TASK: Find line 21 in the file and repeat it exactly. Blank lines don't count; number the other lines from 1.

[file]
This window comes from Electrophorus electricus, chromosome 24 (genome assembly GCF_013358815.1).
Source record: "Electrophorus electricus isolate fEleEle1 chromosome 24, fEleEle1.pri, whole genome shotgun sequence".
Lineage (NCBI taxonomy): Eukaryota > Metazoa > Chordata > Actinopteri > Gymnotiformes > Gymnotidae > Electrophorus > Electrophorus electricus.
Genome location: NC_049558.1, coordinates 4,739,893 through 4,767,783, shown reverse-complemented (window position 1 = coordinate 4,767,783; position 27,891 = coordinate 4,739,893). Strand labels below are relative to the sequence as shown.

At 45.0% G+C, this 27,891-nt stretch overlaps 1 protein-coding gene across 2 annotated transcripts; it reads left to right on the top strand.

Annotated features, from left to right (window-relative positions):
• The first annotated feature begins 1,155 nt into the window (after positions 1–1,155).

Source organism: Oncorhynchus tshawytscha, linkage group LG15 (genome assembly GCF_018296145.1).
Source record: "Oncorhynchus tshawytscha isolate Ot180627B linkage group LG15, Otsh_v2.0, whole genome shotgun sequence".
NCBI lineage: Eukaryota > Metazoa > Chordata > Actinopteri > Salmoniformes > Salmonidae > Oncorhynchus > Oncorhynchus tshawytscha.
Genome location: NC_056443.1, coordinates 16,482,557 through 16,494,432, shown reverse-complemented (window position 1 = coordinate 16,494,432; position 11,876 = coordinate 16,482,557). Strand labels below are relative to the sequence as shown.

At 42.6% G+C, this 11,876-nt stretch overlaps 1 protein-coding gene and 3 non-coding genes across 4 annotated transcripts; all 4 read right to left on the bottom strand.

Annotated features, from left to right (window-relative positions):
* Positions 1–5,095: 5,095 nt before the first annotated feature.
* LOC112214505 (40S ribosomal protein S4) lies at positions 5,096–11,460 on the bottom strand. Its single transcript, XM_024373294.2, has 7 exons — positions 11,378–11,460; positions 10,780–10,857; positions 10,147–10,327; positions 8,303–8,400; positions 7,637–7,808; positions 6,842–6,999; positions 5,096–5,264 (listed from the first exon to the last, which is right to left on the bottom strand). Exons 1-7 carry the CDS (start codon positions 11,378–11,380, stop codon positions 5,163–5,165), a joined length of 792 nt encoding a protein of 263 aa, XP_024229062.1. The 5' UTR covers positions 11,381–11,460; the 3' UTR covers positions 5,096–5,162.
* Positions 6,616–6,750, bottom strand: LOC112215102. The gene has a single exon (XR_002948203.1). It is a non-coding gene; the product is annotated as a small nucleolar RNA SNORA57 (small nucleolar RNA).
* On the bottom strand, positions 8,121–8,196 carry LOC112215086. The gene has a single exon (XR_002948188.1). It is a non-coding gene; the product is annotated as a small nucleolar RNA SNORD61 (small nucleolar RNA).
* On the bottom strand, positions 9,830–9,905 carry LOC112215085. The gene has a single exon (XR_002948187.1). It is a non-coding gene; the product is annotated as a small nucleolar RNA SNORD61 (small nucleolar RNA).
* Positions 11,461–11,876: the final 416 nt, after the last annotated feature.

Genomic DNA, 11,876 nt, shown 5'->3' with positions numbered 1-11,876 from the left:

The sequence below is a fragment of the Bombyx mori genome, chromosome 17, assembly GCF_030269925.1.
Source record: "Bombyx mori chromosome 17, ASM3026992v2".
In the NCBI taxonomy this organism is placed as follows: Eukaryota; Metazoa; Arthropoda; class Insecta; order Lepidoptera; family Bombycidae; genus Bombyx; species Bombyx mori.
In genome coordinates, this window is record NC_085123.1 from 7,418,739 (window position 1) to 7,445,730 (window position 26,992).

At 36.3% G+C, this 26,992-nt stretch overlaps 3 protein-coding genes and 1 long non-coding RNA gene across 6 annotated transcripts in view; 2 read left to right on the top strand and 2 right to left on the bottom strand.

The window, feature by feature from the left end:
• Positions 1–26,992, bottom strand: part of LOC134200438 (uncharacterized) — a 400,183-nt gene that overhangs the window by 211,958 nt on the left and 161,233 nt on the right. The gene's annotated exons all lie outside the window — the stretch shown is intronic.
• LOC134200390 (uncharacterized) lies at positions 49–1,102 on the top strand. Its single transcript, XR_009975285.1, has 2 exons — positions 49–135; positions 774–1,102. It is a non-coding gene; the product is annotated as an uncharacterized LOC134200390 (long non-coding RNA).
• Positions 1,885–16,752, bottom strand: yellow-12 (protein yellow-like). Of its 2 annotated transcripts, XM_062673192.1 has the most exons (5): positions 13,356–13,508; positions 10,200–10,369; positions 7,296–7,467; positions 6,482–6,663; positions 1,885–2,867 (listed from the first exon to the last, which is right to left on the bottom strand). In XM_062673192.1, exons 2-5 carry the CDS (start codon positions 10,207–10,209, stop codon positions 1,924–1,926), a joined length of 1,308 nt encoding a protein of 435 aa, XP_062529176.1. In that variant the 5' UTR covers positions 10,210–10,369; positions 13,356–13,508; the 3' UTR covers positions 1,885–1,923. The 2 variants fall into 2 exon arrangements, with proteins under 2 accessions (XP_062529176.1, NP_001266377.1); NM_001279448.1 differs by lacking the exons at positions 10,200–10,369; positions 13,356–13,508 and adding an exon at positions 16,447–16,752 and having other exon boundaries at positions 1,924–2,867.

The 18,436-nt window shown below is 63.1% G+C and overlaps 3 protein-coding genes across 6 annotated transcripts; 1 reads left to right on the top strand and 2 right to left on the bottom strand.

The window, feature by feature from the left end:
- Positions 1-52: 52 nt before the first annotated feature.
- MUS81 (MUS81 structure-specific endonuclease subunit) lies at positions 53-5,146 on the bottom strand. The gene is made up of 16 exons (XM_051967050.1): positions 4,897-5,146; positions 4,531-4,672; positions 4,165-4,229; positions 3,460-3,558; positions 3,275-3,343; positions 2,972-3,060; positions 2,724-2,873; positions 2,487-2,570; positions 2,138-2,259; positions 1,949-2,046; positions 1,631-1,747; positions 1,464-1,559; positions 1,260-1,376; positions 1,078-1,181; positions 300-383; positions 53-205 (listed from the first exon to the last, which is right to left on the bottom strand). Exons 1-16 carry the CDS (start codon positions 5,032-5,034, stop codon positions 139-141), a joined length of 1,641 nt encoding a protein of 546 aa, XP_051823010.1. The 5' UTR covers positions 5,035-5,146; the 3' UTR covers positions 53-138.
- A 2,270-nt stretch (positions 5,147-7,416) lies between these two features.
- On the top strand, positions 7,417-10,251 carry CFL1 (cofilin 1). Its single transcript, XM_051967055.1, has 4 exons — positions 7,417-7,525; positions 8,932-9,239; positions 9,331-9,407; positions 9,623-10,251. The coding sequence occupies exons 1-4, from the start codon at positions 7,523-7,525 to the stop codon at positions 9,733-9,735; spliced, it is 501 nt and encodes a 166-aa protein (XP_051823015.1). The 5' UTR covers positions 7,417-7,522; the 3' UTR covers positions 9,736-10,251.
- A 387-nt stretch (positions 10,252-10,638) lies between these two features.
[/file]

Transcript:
The sequence below is a fragment of the Bombyx mori genome, chromosome 17, assembly GCF_030269925.1.